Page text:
However, from an economical standpoint, most house-buyers are in favour of tearing down heritage homes in order to build modern living areas with higher efficiency and more practicality. Increasingly, while walking along a busy Vancouver residential street, one might notice that five to ten houses in a row will display ‘Sold’ signs. This is because condominium companies offer large sums of money to the owners so they can knock down the entire row of houses. Condos boast affordability and density, two factors that are becoming more and more important as Vancouver’s population increases. In addition, heritage homes can be expensive and time-consuming to maintain, and many rules surround what one can and cannot do to their home.

Heritage homes, especially in areas like First Shaughnessy, are often on huge lots, and by tearing one down, the developer can invest in new features like laneway homes and basement suites to rent out. With Vancouver’s cost of living still on the rise, the idea of extra income can often be too good to pass up. It’s true that with a new home the owner could install heating and cooling systems, washing machines, and water systems with a higher efficiency; however, all of this still does not compensate for the emissions and wasted energy that comes with demolishing and rebuilding, nor does it do anything to save the history and culture of the heritage home. Sometimes these homes are destroyed, rebuilt, and then sold for double what they were initially bought for, and this results in homes that few Vancouverites can buy. This leads to foreign investors and developers buying these houses, thus resulting in neighborhoods full of brand-new but empty homes.

Currently, the city is attempting to curb this rush to demolish pre-1940s houses, but there is little that can be done without facing extreme backlash from the public. The Heritage Revitalization Agreement is a program created by the City of Vancouver intended to add density, lower housing costs, and preserve houses. The first step in the program is for the owner to apply for heritage status for their property. This makes it so the house can no longer be demolished, but this in turn lowers the value of the house. To compensate the owner for this, the city changes the zoning bylaws for them, by letting the owner infill with a second, smaller house on the back of their lot. Unfortunately, this process sometimes takes up to five years and large sums of money, and the city has shut down infill projects numerous times with little explanation. A recent bylaw states that at least 90% of a heritage home must be recycled, but for many owners this is just yet another fee added onto the $16,000 cost of tearing down a home, rather than a true disincentive to demolish. In addition, to encourage owners to maintain their heritage homes, the city granted them permission to extend the length of their homes, as long as most of the house was kept in original condition.

There have been a few notable successes. Two years ago, Vancouver’s beloved “Hobbit House” was saved from demolition after an architecture company applied to restore the home and give it heritage status.

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Heritage homes, especially in areas like First Shaughnessy, are often on huge lots, and by tearing one down, the developer can invest in new features like laneway homes and basement suites to rent out. With Vancouver’s cost of living still on the rise, the idea of extra income can often be too good to pass up. It’s true that with a new home the owner could install heating and cooling systems, washing machines, and water systems with a higher efficiency; however, all of this still does not compensate for the emissions and wasted energy that comes with demolishing and rebuilding, nor does it do anything to save the history and culture of the heritage home. Sometimes these homes are destroyed, rebuilt, and then sold for double what they were initially bought for, and this results in homes that few Vancouverites can buy. This leads to foreign investors and developers buying these houses, thus resulting in neighborhoods full of brand-new but empty homes.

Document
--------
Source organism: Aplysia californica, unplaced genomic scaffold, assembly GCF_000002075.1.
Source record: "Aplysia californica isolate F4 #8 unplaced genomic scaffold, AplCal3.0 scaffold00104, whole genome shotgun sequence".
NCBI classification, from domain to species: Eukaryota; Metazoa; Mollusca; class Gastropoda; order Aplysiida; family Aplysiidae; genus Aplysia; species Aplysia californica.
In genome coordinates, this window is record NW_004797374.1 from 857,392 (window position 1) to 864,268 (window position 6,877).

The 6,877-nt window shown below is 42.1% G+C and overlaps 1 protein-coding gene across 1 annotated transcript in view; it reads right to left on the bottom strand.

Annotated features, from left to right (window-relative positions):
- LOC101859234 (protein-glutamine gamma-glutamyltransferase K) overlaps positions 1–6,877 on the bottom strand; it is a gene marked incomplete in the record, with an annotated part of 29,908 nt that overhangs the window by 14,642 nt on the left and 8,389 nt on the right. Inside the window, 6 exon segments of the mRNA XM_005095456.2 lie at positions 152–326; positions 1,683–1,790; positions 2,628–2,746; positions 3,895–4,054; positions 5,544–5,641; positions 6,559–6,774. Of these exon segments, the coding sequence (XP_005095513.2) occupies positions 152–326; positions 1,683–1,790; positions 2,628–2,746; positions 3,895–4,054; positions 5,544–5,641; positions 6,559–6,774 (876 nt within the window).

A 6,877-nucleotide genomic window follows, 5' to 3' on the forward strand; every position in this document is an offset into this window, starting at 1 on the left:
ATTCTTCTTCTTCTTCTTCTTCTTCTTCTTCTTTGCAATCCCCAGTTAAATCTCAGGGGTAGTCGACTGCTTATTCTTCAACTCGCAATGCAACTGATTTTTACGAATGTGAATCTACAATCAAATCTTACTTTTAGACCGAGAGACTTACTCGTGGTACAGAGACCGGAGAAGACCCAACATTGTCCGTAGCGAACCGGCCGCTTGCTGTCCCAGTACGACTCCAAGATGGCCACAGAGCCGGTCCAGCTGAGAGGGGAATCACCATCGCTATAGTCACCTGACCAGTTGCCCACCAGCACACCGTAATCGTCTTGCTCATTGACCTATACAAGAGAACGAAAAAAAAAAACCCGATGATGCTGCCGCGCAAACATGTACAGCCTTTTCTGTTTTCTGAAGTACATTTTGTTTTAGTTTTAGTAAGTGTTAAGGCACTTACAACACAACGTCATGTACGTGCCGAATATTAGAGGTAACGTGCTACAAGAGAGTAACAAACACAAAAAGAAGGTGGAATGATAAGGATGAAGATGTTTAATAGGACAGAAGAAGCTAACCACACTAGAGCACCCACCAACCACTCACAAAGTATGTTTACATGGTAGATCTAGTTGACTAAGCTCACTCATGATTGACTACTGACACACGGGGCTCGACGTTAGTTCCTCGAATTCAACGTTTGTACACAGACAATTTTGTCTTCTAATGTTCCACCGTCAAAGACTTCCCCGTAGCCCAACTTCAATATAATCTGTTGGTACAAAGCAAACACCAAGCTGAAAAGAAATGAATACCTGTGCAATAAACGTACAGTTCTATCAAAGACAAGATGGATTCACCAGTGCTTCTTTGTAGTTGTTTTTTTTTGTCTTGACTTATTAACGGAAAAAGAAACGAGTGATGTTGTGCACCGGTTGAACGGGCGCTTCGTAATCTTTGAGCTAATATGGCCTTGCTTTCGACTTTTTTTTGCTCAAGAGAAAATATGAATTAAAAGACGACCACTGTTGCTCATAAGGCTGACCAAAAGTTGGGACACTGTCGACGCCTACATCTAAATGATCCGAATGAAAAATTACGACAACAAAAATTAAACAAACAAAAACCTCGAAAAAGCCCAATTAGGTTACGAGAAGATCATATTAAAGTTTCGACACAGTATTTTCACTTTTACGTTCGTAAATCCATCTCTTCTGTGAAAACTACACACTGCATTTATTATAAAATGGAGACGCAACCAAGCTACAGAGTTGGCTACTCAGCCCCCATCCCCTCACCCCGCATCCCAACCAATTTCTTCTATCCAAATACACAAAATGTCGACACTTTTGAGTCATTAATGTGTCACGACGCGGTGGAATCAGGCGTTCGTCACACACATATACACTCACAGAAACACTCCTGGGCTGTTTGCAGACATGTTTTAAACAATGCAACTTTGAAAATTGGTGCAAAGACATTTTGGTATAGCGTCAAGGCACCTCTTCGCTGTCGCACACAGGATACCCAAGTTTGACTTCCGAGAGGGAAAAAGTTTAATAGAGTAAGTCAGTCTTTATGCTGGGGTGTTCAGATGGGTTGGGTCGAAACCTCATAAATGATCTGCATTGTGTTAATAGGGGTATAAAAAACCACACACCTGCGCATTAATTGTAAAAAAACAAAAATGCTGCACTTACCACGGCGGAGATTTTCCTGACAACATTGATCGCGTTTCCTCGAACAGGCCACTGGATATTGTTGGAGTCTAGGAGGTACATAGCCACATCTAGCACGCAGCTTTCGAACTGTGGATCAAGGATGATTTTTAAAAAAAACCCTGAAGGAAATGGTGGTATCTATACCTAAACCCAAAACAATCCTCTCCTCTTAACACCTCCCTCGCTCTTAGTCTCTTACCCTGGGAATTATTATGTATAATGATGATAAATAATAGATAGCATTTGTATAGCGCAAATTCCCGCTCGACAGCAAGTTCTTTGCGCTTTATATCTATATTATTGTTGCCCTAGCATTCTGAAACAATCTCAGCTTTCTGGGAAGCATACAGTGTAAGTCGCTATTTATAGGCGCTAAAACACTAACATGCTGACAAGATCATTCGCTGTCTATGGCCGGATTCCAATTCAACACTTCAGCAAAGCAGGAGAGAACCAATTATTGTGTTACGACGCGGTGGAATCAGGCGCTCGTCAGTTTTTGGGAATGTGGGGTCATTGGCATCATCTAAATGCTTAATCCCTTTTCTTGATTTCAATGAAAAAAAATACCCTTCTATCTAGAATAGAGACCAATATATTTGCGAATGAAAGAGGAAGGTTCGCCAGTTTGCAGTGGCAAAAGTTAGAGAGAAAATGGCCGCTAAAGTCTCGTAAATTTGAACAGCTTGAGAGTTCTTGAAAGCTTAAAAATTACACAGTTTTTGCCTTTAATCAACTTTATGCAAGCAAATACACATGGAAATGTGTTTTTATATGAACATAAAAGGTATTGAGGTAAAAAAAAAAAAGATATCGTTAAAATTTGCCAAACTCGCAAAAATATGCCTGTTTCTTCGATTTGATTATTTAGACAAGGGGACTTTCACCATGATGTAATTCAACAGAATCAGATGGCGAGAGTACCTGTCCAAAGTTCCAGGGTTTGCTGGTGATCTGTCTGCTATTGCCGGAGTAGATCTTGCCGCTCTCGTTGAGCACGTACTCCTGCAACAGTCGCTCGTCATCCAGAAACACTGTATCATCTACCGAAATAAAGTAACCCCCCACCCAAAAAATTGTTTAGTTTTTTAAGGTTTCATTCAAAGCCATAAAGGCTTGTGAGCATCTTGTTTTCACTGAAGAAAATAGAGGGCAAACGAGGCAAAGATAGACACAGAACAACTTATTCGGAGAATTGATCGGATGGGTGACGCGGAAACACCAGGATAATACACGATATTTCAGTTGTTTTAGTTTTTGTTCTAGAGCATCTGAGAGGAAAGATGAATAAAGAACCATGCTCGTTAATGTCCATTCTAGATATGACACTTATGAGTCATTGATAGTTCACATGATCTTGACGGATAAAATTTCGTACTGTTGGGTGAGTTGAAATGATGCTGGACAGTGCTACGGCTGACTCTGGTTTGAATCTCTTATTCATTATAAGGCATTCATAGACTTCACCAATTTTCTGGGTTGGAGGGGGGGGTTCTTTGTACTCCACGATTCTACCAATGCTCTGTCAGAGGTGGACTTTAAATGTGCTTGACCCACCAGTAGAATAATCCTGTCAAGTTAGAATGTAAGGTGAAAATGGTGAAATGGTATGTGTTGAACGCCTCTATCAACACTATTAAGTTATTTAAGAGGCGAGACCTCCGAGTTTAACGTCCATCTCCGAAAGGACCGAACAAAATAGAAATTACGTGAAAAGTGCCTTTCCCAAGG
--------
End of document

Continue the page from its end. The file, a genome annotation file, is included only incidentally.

Currently, the city is attempting to curb this rush to demolish pre-1940s houses, but there is little that can be done without facing extreme backlash from the public. The Heritage Revitalization Agreement is a program created by the City of Vancouver intended to add density, lower housing costs, and preserve houses. The first step in the program is for the owner to apply for heritage status for their property. This makes it so the house can no longer be demolished, but this in turn lowers the value of the house. To compensate the owner for this, the city changes the zoning bylaws for them, by letting the owner infill with a second, smaller house on the back of their lot. Unfortunately, this process sometimes takes up to five years and large sums of money, and the city has shut down infill projects numerous times with little explanation. A recent bylaw states that at least 90% of a heritage home must be recycled, but for many owners this is just yet another fee added onto the $16,000 cost of tearing down a home, rather than a true disincentive to demolish. In addition, to encourage owners to maintain their heritage homes, the city granted them permission to extend the length of their homes, as long as most of the house was kept in original condition.

There have been a few notable successes. Two years ago, Vancouver’s beloved “Hobbit House” was saved from demolition after an architecture company applied to restore the home and give it heritage status.